¶ 31 Both Boude and his wife Amber testified that he is in constant pain that has substantially and permanently affected his ability to engage in daily living activities. Boude testified he has been unable to work because of his neck condition and that he had intended to work for the railroad until he reached full retirement eligibility at age 67. Like the court in Wright, I would conclude that the district court did not abuse its discretion in admitting evidence of termination where to exclude it could “leave the jury with the impression that physical limitations from the accident were the only reason [Boude] no longer worked at [Union Pacific].” Wright, 574 F.3d at 619.

Public Law Board Report

¶ 32 I concur for the reasons stated by the Court that the PLB report constituted hearsay to which the public records exception provided in M.R. Evid. 803(8) did not apply. The Court emphasizes that the PLB report was not relevant to the questions whether Union Pacific was negligent and whether the negligent performance of the helper/pusher maneuver caused injury to Boude. (Opinion, ¶ 19.) It is this very issue on which we should focus in determining whether admission of the report prejudiced Boude's substantial rights at trial. The report went only to whether Boude's delay in reporting the incident justified termination because he violated Union Pacific's strict policies on timely reporting. The report contained no finding or conclusion that Boude was “dishonest,” but did conclude that his delay in reporting “wrongly deprived the Carrier of timely investigation” of the incident and the ability to determine any need to correct workplace hazards. The PLB therefore concluded that Boude's action was “a major violation of conduct necessary in an employee-employer relationship as concerns such matters.” Boude did not dispute the relevancy of his delay in reporting and there was considerable testimony at trial about the reasons for the delay. Boude testified he was afraid to report his injury based on a railroad policy that allowed employees to be fired for so much as “breaking a fingernail,” but he was contradicted by the other three railroad employees on site that day, each of whom rejected this notion and stated the only thing they had to be afraid of was failure to report an injury in a timely manner.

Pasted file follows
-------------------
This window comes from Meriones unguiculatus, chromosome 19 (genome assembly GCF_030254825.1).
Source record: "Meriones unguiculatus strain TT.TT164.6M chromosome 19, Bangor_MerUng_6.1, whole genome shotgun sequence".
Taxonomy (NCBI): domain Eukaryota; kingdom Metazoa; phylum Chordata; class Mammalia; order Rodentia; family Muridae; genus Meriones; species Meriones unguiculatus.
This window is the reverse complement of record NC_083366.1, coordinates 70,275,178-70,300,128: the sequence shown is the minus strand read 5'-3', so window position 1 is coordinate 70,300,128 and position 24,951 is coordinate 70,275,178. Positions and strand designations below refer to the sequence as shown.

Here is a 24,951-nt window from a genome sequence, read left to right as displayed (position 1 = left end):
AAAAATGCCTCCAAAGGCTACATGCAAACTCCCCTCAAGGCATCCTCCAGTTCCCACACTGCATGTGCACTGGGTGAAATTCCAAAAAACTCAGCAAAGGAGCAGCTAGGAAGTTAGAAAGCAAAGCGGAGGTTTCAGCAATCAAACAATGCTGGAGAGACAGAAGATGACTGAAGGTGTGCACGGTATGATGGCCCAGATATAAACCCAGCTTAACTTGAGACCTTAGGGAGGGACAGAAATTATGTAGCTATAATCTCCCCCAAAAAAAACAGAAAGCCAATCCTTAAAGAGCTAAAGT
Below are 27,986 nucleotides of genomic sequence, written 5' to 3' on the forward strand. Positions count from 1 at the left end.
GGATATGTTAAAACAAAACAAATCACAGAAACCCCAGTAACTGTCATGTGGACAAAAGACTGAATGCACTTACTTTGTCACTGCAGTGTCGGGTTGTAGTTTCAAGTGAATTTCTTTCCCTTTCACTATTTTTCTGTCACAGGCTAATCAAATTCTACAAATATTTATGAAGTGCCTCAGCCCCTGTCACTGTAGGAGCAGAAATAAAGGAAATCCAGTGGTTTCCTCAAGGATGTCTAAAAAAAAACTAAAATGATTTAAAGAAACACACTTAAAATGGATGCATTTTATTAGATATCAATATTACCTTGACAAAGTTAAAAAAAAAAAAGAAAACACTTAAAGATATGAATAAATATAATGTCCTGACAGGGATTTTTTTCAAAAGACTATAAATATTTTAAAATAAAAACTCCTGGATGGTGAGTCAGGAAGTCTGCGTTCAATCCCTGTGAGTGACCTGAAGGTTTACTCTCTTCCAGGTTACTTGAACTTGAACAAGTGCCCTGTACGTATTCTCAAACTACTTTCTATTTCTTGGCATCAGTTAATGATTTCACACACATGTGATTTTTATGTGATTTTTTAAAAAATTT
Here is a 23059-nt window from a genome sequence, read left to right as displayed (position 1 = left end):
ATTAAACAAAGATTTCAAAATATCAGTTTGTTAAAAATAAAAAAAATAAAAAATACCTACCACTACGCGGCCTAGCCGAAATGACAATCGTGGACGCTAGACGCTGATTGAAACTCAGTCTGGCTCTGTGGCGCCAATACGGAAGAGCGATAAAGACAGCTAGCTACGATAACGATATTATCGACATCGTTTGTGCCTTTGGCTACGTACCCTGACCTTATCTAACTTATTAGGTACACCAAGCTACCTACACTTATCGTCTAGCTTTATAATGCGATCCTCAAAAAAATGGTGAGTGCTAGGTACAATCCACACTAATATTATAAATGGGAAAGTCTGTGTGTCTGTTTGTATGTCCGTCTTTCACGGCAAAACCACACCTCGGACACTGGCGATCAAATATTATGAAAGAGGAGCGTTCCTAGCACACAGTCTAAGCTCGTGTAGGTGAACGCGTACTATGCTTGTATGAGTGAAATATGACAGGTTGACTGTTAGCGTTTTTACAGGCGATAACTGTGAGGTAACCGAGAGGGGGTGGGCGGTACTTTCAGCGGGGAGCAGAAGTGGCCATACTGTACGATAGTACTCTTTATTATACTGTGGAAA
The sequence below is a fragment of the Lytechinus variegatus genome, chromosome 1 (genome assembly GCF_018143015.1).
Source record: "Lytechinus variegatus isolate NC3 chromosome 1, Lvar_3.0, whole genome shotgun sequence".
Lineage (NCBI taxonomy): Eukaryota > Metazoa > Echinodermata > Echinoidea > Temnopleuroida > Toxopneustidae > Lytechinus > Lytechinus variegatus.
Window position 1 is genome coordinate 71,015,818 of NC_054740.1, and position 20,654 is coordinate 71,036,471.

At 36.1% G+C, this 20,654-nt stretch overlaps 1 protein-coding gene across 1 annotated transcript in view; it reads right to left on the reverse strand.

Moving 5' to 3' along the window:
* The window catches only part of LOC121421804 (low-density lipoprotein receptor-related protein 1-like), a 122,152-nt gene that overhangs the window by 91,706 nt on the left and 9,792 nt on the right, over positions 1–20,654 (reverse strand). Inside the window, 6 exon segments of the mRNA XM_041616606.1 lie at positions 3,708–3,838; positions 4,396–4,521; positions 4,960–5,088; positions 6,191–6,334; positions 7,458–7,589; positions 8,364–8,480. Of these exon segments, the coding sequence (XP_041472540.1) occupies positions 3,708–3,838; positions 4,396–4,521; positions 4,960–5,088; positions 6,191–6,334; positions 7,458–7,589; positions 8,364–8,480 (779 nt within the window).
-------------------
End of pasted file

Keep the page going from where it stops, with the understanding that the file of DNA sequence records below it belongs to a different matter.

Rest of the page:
¶ 33 With respect to the threshold question whether the railroad was negligent by failing to provide a reasonably safe workplace, the evidence from Paul Belcher, the engineer in the locomotive in which Boude was riding, corroborated Boude's theory that there was a “jolt” from the slack action that was “one of the more severe” run-ins he had experienced. However, he testified that Boude never made contact with the windshield and never complained to Belcher of any pain or injury until the date of his last day of work in October 2006. Most of the testimony on the issue of negligence centered on whether the engineers had sufficient training on the pusher/helper maneuver and on whether the personnel operating the lead locomotive had communicated adequately with Belcher on the maneuver that day. All three of the other railroad employees involved in the “run-in” testified they did not think the procedure that day was unsafe.